“Prior to April 2011 it was £255,000, but was cut back to £50,000 on 6 April 2011 and then to £40,000 in April 2014. Had it been increased each year from its peak in line with inflation, it would now be over £367,000,” Cameron said.

He added: “It’s widely accepted that these ‘allowances’, which act as restrictions, can discourage individuals later in their working lives from staying in or returning to the workforce. Any increases to these will be good news and in line with the Chancellor’s aim to get this group off the golf course and back to work. The Annual Allowance is another reason why certain higher paid professionals in the NHS have decided to retire early to avoid paying significant tax penalties.”

For Dean Butler, managing director for customer at Standard Life, increasing the annual allowance by £20,000 to £60,000 “is likely to be welcomed particularly by those looking to catch up on the retirement provision or for those with irregular earnings who are relying on making larger contributions later in their careers”.

Meanwhile, Jon Greer, head of retirement policy at Quilter, said the annual allowance issues “have been plaguing the health service and causing serious retention issues in recent years”, particularly for those in a DB pension scheme.

Greer added: “The Government are under pressure to keep the NHS afloat, and this change may be mainly directed at this group as they are unable to flex their pension accrual in the way a defined contribution pension saver can.”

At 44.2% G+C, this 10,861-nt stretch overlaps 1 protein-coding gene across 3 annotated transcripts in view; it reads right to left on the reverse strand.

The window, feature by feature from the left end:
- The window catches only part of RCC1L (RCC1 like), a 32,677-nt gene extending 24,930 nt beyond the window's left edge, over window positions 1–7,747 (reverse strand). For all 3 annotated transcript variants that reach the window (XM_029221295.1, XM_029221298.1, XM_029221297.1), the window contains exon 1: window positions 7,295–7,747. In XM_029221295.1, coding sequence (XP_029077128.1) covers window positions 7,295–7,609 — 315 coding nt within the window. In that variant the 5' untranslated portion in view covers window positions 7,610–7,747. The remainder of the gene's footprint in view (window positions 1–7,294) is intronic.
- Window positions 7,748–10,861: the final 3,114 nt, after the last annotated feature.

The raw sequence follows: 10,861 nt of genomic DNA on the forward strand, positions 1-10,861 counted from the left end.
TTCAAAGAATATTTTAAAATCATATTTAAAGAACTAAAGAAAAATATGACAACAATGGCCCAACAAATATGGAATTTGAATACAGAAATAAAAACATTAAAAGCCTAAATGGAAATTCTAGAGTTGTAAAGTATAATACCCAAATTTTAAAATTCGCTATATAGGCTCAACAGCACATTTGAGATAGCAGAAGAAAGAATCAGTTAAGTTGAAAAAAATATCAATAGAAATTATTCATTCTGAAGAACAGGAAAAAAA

2) Pension lifetime allowance

The lifetime allowance is the maximum amount you can save into a pension without having to pay an additional tax charge.

It currently stands at £1,073,100 but was hacked from £1.8m in 2012, before being frozen by the then Chancellor Rishi Sunak with this lower figure due to remain until 2026.

Cameron said: “Since then, skyrocketing inflation means the maximum individuals can build up in their pension in real terms has been cut back year on year. While a fund of just over £1m may seem high, more individuals who would not class themselves as wealthy are finding they are reaching the limit. This is most likely if they have a generous final salary pension, which are now mainly in the public sector. It is one reason some higher paid doctors have left the workforce.”

Alice Guy, head of pensions and savings at Interactive Investor, said that lowering and then freezing the lifetime allowance “means that a punitive 55% tax rate, originally intended for the super-rich is catching more and more ordinary pension savers in the net”.